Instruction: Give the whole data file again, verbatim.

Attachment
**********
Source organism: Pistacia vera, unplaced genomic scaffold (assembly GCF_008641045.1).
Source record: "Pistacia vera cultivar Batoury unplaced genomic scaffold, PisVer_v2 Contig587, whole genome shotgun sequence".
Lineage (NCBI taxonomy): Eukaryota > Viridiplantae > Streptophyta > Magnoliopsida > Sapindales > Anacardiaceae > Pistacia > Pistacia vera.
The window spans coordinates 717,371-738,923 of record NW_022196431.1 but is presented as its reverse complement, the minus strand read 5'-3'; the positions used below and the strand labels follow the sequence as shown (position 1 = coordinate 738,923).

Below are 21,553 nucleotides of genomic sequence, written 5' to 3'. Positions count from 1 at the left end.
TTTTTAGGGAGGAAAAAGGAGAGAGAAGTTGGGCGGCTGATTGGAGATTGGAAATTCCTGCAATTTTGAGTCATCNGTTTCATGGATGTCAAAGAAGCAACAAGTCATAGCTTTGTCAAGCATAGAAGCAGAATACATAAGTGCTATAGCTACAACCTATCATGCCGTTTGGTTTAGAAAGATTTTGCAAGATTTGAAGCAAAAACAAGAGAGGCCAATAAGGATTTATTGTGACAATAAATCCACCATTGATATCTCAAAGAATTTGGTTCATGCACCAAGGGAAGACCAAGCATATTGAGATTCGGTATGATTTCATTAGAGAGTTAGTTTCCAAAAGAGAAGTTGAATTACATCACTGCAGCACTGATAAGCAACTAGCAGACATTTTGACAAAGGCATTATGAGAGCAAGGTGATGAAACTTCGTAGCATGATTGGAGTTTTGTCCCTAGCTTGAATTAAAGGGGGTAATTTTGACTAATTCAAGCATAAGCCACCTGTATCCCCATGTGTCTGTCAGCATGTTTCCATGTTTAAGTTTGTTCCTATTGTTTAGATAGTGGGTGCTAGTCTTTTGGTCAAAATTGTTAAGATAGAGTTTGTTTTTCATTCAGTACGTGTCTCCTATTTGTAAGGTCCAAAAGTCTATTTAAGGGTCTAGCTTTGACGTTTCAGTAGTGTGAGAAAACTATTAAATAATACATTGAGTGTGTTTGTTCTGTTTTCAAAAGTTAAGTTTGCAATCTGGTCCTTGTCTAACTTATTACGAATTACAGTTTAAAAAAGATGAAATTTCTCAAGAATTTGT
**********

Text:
Source organism: Pistacia vera, unplaced genomic scaffold (assembly GCF_008641045.1).
Source record: "Pistacia vera cultivar Batoury unplaced genomic scaffold, PisVer_v2 Contig587, whole genome shotgun sequence".
Lineage (NCBI taxonomy): Eukaryota > Viridiplantae > Streptophyta > Magnoliopsida > Sapindales > Anacardiaceae > Pistacia > Pistacia vera.
The window spans coordinates 717,371-738,923 of record NW_022196431.1 but is presented as its reverse complement, the minus strand read 5'-3'; the positions used below and the strand labels follow the sequence as shown (position 1 = coordinate 738,923).

Below are 21,553 nucleotides of genomic sequence, written 5' to 3'. Positions count from 1 at the left end.
TTTTTAGGGAGGAAAAAGGAGAGAGAAGTTGGGCGGCTGATTGGAGATTGGAAATTCCTGCAATTTTGAGTCATCNGTTTCATGGATGTCAAAGAAGCAACAAGTCATAGCTTTGTCAAGCATAGAAGCAGAATACATAAGTGCTATAGCTACAACCTATCATGCCGTTTGGTTTAGAAAGATTTTGCAAGATTTGAAGCAAAAACAAGAGAGGCCAATAAGGATTTATTGTGACAATAAATCCACCATTGATATCTCAAAGAATTTGGTTCATGCACCAAGGGAAGACCAAGCATATTGAGATTCGGTATGATTTCATTAGAGAGTTAGTTTCCAAAAGAGAAGTTGAATTACATCACTGCAGCACTGATAAGCAACTAGCAGACATTTTGACAAAGGCATTATGAGAGCAAGGTGATGAAACTTCGTAGCATGATTGGAGTTTTGTCCCTAGCTTGAATTAAAGGGGGTAATTTTGACTAATTCAAGCATAAGCCACCTGTATCCCCATGTGTCTGTCAGCATGTTTCCATGTTTAAGTTTGTTCCTATTGTTTAGATAGTGGGTGCTAGTCTTTTGGTCAAAATTGTTAAGATAGAGTTTGTTTTTCATTCAGTACGTGTCTCCTATTTGTAAGGTCCAAAAGTCTATTTAAGGGTCTAGCTTTGACGTTTCAGTAGTGTGAGAAAACTATTAAATAATACATTGAGTGTGTTTGTTCTGTTTTCAAAAGTTAAGTTTGCAATCTGGTCCTTGTCTAACTTATTACGAATTACAGTTTAAAAAAGATGAAATTTCTCAAGAATTTGT